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Disney’s Mysterious Benedict Society holds all the keys to kid-show success

It lands somewhere between Spy Kids and A Series of Unfortunate Events

The Mysterious Benedict Society, Disney Plus’s newest live-action series, has all the components a great kid classic needs. Judging by the two episodes provided for critics, the show evokes the same sensibilities as Spy Kids and Netflix’s adaptation of A Series of Unfortunate Events — and not just because kids are the heroes. Certainly having children in situations where only they can save the day is part of the appeal in all three cases. But there are a good number of bad stories with kid heroes. Spy Kids and A Series of Unfortunate Events are memorable for the way they draw on unique visual palettes to create distinct settings. The Mysterious Benedict Society replicates that feat, making the first two episodes visually memorable.

Based on the 2007 book by Trenton Lee Stewat, the show follows an orphan named Reynie (Mystic Inscho) who takes a test for gifted children. It turns out that the test — full of tricky brain teasers and unexpected puzzles — is actually being run by the mysterious Mr. Benedict (Arrested Development’s Tony Hale), who wants to assemble a team of precocious children. The world is being threatened by “The Emergency” — what that is, no one exactly knows, but Mr. Benedict figured out that the threat is being subliminally broadcast through television and radio programming, using children’s voices to relate increasingly panicked messaging.

a girl in mismatched clothes standing in front of an old-fashioned tv Image: Disney Plus

In order to figure out who is behind this, he needs a team of children to infiltrate the academy where the messages seem to be originating. Enter Reynie and his friends: Sticky (Seth Carr), a nervous boy with an eidetic memory; Kate (Emmy DeOliveira), a resourceful circus runaway who goes everywhere with her trusty bucket; and Constance (Marta Timofeeva), a recalcitrant young Russian girl who picks fights with literally everyone.

While the characters are interesting and the plot tentatively exciting, the first two episodes really highlight the show’s setting. The set design and costumes carefully create a funky world that is nebulous in both time and place. There are references to real-life countries, animals, and plants, but the locations the characters visit are named Stonetown and Harbor Island — completely vague, and easy to adapt to most countries. Visually, the show draws on a slightly retro look, with characters sporting mid-century outfits. Televisions exist, but they’re the pre-flatscreen kind, with knobs and wheels. The Mysterious Benedict Society doesn’t feel like a period piece, so much as it feels like it takes place in a universe just left of ours.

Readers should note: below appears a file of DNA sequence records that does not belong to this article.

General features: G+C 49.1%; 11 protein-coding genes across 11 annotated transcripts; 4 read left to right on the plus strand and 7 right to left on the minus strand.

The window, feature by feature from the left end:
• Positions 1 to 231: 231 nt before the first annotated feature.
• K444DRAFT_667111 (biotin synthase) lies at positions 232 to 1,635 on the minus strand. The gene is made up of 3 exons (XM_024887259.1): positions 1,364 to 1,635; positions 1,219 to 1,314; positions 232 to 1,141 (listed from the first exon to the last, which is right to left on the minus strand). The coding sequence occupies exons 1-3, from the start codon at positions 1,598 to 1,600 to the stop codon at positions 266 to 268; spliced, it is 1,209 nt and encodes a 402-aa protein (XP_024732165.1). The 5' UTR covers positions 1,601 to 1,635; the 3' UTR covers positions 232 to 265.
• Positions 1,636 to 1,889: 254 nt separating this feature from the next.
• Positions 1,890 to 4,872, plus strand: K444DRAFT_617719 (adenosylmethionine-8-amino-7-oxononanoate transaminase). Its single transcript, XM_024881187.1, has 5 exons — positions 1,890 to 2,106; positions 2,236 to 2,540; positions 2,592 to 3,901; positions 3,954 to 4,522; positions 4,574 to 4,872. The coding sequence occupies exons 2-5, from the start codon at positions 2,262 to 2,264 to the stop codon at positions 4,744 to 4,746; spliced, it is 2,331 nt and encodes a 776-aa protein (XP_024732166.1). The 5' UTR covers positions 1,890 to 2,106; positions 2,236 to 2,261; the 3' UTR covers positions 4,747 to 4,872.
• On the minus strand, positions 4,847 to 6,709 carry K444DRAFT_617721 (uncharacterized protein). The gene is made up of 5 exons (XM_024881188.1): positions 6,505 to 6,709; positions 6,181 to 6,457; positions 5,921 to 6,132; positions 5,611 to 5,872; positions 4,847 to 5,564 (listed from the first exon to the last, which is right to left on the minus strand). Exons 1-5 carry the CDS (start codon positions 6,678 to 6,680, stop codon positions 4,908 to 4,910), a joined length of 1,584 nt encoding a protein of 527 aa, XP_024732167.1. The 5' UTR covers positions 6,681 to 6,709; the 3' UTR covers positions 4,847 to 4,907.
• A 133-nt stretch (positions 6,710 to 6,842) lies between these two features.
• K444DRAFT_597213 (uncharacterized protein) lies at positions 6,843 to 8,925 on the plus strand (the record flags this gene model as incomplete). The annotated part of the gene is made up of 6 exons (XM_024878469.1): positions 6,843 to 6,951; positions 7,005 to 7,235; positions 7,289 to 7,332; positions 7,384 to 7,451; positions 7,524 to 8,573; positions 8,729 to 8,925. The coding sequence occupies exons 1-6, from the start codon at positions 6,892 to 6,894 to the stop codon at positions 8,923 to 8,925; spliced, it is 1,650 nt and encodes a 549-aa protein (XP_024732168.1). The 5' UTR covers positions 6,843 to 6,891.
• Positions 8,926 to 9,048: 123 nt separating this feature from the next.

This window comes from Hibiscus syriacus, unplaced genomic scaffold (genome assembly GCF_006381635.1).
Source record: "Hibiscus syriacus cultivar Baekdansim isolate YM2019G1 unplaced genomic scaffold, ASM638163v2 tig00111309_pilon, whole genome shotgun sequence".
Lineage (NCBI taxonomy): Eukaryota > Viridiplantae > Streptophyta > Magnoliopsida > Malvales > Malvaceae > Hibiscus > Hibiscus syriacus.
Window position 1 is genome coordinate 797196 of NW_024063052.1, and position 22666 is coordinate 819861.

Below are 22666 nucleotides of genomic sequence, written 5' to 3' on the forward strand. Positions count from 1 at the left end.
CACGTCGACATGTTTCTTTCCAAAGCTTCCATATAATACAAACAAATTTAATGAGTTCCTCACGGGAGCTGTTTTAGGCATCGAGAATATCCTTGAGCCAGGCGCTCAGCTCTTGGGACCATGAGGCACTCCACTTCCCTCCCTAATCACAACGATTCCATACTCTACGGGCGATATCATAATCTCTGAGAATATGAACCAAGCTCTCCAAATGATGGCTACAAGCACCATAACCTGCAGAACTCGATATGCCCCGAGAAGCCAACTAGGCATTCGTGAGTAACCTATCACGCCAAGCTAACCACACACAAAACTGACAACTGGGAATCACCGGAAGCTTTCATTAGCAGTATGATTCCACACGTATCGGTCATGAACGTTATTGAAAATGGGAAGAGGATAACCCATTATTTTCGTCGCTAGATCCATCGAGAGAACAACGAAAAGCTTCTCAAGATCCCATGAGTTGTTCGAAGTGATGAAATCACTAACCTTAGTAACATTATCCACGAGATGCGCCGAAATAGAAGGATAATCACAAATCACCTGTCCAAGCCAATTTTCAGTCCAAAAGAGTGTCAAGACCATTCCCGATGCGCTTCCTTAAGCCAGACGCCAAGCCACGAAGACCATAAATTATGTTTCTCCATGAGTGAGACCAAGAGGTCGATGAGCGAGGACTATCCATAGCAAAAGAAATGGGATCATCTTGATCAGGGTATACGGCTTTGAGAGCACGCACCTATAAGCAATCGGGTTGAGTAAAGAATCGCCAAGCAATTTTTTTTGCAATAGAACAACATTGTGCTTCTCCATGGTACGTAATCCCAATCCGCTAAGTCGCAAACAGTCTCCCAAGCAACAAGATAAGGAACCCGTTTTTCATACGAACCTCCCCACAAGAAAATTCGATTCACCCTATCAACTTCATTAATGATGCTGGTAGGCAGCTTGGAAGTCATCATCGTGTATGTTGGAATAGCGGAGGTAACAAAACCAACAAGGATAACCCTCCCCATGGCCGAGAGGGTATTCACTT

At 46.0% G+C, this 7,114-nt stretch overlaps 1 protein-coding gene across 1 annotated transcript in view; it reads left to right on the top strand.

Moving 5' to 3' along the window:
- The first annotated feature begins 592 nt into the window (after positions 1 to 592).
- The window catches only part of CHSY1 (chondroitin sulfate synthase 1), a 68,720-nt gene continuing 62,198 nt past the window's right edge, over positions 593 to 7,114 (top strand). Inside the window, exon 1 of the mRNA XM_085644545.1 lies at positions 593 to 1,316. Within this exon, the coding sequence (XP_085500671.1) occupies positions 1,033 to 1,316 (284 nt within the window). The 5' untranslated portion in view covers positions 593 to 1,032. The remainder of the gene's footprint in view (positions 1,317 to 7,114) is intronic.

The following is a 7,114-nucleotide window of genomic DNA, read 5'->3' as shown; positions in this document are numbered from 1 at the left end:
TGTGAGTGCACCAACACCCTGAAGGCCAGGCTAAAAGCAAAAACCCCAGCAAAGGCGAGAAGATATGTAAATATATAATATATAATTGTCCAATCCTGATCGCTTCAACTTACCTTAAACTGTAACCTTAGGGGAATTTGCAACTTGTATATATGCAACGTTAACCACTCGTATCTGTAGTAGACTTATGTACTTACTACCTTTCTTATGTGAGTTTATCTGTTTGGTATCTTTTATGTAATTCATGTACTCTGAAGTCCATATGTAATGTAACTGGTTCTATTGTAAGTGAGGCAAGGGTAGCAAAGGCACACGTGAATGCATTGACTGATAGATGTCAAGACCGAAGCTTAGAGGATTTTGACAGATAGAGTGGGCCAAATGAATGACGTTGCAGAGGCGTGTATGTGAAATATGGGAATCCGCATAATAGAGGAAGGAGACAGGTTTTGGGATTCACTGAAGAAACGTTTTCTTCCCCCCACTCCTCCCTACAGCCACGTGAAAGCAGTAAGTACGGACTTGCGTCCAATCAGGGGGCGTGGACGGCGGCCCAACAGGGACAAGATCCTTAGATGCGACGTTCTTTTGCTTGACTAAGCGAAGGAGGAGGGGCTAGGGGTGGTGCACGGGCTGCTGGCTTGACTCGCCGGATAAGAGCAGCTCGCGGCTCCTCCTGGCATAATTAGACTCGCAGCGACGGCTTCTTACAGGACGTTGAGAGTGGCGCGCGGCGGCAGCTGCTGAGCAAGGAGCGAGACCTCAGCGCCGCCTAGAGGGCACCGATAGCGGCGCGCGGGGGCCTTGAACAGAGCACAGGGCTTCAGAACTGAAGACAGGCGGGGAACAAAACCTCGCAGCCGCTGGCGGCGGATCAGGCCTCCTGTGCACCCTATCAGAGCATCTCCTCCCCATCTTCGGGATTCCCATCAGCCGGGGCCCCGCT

two women pour over files at a desk in a dark academia style office Image: Disney Plus

But it isn’t only pleasing to the eye. The set details also deliciously augment the plot. Mr. Benedict’s study is full of books and knickknacks, his house a cozy version of the popular Dark Academia aesthetic. When the students depart for the prestigious academy where they will be doing their reconnaissance mission, the difference is stark — the impressively clean and sanitized hallways bring to mind a sort of retro-futuristic look (think Disney’s Tomorrowland), which really hammers the difference between the academy and the snug, vintage feel of Mr. Benedict’s house.

Only those opening episodes of The Mysterious Benedict Society are currently streaming, but already, the stage is set — literally — for a quirky adventure in a fully realized world, with a unique setting and compelling characters. As the kids dive deeper into the mystery behind The Emergency, they’re sure to encounter more oddities. It’s a reality separate from our own, but sharing just enough that it is easy to imagine that such an adventure could happen in our world, with just a little heightened twist.

The first two episodes of The Mysterious Benedict Society are now streaming on Disney Plus. New episodes drop on Fridays.